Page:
In July 2021, the Federal Open Market Committee announced a new tool for monetary policy implementation: a domestic standing repurchase agreement facility. In the last post of this series, we explain what this new tool is and how it will support the effective implementation of monetary policy in the floor system through which the Fed implements policy.
How does accounting for households’ heterogeneity—and in particular inequality in income and wealth—change our approach to macroeconomics? What are the effects of monetary and fiscal policy on inequality, and what did we learn in this regard from the COVID-19 pandemic? What are the implications of inequality for the transmission of monetary policy, and its ability to stabilize the economy? These are some of the questions that were debated at a recent symposium on “Heterogeneity in Macroeconomics: Implications for Policy” organized by the new Applied Macroeconomics and Econometrics Center (AMEC) of the New York Fed on November 12.
Survey data reveal a notable shift in market participants’ perceptions of the FOMC’s policy rate “reaction function” in the direction of higher expected inflation and lower expected unemployment ahead of the next rate “liftoff.”
This post describes efforts taken by the Federal Reserve to support and sustain the Treasury and MBS markets following the COVID-19 outbreak as well as prior “market functioning” interventions in 1939, 1958, and 1970.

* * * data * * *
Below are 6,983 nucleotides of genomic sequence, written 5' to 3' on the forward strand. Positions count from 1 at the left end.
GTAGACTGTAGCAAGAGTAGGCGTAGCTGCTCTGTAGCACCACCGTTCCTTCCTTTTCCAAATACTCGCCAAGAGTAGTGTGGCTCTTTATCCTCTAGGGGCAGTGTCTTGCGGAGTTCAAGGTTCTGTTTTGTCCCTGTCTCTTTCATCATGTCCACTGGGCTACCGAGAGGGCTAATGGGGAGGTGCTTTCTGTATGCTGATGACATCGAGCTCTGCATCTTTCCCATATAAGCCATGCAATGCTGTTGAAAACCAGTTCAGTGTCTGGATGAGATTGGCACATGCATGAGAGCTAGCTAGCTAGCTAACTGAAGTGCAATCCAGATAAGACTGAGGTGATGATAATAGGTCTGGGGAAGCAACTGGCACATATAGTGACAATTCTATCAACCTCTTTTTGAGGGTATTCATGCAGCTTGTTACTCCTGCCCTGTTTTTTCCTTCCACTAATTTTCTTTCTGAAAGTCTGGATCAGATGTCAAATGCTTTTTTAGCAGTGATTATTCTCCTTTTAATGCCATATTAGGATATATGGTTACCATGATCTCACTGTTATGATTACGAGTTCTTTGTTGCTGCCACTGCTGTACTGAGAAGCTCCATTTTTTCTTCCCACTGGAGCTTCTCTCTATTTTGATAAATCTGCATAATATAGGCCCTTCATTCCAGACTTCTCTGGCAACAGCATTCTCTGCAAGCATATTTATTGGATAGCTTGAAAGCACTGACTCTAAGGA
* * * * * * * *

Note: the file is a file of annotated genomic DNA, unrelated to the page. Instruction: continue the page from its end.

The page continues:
In this post, the authors review the Fed’s action following the coronavirus outbreak, and compare it with the response to the 2007-09 financial crisis.
The coronavirus pandemic has prompted the Federal Reserve to pledge to purchase Treasury securities and agency mortgage-backed securities in the amount needed to support the smooth market functioning and effective transmission of monetary policy to the economy. But some market participants have questioned whether something more might not be required, including possibly some form of direct yield curve control. In the first half of the 1940s the Federal Open Market Committee (FOMC) sought to manage the level and shape of the Treasury yield curve. In this post, we examine what can be learned from the FOMC’s efforts of seventy-five years ago.
By November 2008, the Global Financial Crisis, which originated in the residential housing market and the shadow banking system, had begun to turn into a major recession, spurring the Federal Open Market Committee (FOMC) to initiate what we now refer to as quantitative easing (QE). In this blog post, we draw upon the empirical findings of post-crisis academic research–including our own work–to shed light on the question: Did QE work?
We had previously documented large excess returns on equities ahead of scheduled announcements of the Federal Open Market Committee (FOMC)—the Federal Reserve’s monetary policy-making body—between 1994 and 2011. This post updates our original analysis with more recent data. We find evidence of continued large excess returns during FOMC meetings, but only for those featuring a press conference by the Chair of the FOMC